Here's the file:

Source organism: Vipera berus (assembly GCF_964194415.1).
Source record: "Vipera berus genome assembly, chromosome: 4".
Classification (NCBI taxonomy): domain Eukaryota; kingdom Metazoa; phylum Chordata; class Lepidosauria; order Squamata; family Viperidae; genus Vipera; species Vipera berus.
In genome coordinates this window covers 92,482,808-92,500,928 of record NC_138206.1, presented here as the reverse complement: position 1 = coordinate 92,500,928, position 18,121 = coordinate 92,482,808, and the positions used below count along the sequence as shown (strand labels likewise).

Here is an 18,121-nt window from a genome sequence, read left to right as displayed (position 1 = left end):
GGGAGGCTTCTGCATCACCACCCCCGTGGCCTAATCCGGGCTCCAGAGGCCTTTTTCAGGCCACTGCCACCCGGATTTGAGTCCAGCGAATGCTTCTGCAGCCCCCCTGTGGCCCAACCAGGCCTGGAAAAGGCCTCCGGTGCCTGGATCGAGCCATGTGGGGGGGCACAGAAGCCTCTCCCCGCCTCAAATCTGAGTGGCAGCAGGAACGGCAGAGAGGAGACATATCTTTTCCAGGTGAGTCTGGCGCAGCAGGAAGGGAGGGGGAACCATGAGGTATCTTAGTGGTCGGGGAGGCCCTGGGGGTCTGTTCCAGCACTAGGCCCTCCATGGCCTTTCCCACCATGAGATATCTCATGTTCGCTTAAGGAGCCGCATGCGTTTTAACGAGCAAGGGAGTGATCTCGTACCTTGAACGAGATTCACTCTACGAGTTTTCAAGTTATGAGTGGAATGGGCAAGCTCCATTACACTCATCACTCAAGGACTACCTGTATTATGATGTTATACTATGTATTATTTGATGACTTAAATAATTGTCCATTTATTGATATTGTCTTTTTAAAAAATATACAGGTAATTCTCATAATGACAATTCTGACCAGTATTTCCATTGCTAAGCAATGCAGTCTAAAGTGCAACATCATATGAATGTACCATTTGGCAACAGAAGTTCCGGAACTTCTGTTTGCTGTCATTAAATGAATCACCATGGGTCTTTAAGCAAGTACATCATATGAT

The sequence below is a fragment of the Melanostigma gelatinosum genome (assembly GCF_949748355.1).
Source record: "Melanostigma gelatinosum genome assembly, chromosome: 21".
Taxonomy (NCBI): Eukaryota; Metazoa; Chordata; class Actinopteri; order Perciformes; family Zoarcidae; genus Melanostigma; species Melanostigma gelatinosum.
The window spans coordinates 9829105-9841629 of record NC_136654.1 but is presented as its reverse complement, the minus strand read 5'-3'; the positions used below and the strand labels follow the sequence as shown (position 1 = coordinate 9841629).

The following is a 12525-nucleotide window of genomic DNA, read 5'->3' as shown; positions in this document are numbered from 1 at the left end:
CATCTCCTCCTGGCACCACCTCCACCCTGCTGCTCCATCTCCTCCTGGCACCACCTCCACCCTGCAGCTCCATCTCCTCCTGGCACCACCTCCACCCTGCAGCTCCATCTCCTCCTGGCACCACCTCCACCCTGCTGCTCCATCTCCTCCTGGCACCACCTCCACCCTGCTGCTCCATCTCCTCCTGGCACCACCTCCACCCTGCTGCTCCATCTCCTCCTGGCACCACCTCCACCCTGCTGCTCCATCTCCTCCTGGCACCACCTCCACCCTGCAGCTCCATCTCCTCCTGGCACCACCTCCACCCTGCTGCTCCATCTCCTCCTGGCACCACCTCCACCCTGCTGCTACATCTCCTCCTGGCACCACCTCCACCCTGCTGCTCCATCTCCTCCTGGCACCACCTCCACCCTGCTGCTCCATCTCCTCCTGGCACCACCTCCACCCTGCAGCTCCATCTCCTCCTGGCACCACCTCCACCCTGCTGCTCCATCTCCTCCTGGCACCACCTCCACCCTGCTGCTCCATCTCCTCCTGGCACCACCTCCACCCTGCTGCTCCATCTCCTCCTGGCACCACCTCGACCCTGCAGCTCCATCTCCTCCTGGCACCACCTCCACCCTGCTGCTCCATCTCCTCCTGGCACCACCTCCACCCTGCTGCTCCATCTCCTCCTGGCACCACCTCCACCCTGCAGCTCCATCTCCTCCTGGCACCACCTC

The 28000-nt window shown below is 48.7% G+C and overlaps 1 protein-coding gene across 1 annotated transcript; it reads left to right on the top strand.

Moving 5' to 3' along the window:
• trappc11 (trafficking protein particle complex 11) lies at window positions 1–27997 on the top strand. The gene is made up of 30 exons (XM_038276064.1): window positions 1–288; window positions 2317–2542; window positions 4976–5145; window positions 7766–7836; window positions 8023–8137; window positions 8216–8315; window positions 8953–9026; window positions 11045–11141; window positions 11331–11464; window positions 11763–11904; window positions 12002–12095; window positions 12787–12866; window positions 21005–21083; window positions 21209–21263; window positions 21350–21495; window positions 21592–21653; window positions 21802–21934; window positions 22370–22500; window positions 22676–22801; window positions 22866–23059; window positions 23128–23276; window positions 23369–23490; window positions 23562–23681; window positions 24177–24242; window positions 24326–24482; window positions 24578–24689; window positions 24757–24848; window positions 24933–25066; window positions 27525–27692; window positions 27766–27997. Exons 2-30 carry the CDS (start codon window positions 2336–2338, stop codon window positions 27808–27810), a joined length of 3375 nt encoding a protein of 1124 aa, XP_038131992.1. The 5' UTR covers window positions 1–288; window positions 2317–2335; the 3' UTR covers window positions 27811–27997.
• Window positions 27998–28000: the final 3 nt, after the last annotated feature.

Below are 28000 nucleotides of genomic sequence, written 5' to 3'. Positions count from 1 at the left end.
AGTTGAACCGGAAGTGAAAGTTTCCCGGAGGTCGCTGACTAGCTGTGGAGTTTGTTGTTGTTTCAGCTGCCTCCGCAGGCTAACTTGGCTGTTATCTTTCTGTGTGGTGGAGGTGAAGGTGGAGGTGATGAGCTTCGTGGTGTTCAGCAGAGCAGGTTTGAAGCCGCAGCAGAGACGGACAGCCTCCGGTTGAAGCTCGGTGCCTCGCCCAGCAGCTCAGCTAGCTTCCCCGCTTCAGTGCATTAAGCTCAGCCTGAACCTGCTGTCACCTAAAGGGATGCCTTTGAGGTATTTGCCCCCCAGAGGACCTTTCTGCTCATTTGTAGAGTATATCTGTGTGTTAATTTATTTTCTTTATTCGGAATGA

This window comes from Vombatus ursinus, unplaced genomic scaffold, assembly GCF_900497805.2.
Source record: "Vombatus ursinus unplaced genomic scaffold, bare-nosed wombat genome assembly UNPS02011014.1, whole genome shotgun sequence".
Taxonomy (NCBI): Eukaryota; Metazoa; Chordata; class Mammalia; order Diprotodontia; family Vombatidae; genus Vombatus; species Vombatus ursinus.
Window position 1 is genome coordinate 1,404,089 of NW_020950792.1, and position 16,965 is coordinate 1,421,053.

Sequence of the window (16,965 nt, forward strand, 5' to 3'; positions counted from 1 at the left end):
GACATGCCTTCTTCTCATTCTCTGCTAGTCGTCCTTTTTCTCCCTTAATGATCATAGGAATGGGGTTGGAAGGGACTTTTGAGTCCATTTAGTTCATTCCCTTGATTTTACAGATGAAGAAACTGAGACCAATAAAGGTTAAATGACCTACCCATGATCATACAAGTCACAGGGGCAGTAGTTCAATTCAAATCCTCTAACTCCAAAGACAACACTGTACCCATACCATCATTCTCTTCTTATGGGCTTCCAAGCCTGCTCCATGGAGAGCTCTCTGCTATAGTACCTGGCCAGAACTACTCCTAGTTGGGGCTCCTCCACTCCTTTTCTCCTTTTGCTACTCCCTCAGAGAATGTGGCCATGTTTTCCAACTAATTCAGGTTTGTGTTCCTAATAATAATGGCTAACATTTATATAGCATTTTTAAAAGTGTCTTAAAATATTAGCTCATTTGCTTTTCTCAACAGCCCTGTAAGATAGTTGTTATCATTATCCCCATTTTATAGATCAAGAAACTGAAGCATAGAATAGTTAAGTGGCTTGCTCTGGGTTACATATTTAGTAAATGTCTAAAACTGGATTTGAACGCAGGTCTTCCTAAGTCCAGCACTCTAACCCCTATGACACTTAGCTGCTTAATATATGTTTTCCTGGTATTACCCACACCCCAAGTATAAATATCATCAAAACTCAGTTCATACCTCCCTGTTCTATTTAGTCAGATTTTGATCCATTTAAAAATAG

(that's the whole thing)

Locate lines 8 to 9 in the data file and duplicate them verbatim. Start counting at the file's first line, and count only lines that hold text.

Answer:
Source record: "Melanostigma gelatinosum genome assembly, chromosome: 21".
Taxonomy (NCBI): Eukaryota; Metazoa; Chordata; class Actinopteri; order Perciformes; family Zoarcidae; genus Melanostigma; species Melanostigma gelatinosum.